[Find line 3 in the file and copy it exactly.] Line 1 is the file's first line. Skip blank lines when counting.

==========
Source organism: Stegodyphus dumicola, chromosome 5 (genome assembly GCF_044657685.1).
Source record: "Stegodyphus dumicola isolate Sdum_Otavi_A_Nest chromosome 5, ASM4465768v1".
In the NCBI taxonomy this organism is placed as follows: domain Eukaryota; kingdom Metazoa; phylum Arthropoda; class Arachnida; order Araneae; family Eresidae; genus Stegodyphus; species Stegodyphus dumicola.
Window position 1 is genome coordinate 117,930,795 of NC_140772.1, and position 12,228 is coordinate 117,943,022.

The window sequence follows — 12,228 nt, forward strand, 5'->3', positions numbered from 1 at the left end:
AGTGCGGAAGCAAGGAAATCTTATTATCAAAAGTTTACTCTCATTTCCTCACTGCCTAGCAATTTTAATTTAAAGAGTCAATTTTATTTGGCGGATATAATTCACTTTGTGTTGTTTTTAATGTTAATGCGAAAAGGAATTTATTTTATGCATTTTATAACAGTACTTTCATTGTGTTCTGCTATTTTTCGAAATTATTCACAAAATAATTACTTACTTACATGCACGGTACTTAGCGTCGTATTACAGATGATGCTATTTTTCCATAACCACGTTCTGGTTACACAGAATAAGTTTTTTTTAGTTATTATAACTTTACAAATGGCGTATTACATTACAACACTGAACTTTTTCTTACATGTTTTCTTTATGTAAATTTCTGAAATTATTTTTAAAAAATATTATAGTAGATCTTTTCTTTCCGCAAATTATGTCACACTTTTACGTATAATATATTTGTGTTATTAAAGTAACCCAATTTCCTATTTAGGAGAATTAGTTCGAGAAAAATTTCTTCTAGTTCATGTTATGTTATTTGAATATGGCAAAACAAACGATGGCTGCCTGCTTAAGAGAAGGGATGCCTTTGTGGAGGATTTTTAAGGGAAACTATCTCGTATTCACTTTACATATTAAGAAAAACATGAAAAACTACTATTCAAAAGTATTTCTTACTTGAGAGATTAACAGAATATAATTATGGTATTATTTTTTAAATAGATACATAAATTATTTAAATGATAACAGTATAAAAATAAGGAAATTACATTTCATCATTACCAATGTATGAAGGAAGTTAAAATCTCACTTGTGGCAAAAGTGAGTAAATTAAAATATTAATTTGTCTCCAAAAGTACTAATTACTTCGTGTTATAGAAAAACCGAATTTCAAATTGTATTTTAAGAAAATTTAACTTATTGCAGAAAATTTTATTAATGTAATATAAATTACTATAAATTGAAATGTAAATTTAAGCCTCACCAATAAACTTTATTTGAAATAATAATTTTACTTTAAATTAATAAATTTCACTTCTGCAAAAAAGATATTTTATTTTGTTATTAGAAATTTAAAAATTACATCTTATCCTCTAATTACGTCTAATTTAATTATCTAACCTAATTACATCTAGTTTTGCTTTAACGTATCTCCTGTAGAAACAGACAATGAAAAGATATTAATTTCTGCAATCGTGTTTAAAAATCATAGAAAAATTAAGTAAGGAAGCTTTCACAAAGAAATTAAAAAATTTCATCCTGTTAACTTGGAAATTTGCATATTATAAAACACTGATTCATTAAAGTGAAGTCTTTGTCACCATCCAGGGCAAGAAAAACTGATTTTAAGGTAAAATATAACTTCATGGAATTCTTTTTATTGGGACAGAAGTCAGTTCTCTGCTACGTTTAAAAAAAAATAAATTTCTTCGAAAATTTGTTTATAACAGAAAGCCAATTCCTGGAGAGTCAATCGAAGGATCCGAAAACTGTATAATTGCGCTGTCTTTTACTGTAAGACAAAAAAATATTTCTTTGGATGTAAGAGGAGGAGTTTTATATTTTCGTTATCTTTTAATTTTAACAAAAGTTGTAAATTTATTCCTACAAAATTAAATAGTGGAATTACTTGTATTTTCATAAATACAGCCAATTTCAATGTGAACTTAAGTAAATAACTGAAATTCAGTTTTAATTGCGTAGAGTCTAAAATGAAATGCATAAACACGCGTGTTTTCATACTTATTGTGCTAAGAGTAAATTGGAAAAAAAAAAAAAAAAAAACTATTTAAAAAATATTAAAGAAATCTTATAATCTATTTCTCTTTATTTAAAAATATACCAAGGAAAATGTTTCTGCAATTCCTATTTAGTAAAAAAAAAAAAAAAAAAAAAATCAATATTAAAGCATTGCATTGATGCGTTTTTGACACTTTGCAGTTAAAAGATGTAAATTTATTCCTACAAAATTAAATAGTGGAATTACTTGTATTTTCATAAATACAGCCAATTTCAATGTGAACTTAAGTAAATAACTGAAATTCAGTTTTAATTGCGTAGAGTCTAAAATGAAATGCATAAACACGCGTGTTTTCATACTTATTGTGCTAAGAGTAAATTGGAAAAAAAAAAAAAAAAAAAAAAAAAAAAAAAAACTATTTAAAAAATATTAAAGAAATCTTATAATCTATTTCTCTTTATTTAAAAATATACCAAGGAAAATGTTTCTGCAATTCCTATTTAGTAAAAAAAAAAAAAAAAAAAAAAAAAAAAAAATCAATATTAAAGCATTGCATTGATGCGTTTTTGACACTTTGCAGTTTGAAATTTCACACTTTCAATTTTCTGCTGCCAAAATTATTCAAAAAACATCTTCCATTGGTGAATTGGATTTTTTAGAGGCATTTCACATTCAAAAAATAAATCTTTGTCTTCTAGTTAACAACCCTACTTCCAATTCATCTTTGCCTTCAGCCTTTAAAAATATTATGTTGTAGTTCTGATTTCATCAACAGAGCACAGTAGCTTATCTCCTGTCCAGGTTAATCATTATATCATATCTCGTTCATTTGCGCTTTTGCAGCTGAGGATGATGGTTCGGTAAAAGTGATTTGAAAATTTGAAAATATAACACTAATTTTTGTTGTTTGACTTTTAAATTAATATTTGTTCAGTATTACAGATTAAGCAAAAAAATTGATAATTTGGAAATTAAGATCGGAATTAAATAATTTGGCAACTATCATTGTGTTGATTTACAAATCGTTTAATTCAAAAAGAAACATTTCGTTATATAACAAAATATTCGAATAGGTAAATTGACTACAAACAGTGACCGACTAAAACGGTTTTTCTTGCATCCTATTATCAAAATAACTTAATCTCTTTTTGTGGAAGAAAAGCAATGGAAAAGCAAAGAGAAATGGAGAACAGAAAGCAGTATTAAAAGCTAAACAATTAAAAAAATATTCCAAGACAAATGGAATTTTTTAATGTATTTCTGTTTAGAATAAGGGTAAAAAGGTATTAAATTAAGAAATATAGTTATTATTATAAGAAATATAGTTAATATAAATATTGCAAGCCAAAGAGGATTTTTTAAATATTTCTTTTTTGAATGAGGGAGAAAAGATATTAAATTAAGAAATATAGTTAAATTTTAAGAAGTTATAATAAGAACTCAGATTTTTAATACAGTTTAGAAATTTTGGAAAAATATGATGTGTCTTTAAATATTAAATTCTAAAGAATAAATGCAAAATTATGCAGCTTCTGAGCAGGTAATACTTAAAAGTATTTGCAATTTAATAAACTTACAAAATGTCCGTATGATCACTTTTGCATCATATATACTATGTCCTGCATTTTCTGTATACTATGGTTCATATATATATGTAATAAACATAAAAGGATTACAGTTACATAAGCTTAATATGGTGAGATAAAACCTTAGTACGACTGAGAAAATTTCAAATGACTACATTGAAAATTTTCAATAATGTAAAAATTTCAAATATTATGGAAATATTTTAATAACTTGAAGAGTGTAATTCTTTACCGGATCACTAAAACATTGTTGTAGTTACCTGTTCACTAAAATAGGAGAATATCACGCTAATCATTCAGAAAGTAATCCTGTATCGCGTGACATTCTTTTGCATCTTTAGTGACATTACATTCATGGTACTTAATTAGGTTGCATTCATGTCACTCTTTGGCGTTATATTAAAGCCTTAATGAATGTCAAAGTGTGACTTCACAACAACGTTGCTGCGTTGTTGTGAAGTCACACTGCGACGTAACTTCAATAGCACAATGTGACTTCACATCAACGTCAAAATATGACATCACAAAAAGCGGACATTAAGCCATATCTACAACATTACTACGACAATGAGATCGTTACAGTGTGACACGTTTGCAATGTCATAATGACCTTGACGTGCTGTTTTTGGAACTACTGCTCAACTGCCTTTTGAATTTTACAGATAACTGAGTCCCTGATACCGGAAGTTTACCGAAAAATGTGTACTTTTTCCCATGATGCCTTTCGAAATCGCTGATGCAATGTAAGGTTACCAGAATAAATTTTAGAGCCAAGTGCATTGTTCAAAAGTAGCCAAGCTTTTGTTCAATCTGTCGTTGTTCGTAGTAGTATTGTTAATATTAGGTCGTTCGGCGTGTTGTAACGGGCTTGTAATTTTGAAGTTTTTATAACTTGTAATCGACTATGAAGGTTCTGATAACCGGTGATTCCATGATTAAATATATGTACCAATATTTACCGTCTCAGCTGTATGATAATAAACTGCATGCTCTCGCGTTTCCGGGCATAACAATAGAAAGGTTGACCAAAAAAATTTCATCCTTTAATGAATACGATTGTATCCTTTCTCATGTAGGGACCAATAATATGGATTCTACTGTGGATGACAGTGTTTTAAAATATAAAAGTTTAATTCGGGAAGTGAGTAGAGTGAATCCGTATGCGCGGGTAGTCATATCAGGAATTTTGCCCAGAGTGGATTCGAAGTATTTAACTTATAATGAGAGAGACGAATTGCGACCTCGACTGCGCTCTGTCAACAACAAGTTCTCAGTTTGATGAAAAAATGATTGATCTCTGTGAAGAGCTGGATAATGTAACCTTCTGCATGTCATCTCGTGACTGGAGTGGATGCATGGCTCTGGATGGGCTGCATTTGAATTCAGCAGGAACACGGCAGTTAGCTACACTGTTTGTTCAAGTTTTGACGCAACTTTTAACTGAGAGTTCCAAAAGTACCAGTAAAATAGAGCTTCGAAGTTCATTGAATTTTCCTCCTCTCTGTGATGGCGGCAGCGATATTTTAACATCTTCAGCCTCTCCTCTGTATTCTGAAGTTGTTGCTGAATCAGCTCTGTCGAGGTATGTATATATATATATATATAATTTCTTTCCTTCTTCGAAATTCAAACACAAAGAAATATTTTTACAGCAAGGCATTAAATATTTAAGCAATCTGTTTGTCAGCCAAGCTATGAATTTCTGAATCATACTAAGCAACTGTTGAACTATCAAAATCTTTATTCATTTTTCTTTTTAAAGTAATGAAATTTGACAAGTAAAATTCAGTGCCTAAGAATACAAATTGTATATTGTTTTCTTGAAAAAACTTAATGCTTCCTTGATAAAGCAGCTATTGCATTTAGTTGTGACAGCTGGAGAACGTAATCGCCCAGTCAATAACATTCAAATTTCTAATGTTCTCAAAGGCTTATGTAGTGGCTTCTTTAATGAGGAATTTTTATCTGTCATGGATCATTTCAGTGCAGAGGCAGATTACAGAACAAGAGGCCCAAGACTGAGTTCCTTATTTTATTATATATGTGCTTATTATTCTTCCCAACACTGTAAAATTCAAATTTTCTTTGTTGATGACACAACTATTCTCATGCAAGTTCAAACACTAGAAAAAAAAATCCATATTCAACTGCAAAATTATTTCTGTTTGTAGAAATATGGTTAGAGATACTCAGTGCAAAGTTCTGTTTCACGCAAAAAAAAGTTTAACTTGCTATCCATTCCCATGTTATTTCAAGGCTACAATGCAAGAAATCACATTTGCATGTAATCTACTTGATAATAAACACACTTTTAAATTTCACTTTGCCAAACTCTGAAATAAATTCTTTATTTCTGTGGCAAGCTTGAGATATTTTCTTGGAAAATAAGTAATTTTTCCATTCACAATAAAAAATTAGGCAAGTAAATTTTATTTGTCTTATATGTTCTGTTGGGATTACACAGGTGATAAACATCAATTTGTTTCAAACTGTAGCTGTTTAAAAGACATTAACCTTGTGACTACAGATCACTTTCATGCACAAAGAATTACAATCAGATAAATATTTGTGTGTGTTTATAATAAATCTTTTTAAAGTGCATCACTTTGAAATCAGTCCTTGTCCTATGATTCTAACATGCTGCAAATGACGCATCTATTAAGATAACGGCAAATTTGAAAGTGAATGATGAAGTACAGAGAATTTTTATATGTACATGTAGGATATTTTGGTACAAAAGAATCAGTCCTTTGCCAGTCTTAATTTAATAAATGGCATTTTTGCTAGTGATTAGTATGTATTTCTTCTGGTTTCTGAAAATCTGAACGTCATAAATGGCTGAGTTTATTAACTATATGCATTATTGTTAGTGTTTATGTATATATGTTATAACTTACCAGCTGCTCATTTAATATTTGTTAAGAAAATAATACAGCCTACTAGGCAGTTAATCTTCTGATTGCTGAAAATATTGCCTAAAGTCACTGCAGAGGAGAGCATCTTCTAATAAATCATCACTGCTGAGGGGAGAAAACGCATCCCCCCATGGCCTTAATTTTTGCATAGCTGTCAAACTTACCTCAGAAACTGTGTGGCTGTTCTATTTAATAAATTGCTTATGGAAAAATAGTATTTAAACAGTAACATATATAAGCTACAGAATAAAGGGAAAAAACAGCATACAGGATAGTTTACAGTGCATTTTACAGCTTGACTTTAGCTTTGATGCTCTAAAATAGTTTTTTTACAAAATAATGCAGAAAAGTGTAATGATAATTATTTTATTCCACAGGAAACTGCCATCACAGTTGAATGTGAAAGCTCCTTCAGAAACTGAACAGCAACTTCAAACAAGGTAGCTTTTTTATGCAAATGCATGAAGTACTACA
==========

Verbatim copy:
In the NCBI taxonomy this organism is placed as follows: domain Eukaryota; kingdom Metazoa; phylum Arthropoda; class Arachnida; order Araneae; family Eresidae; genus Stegodyphus; species Stegodyphus dumicola.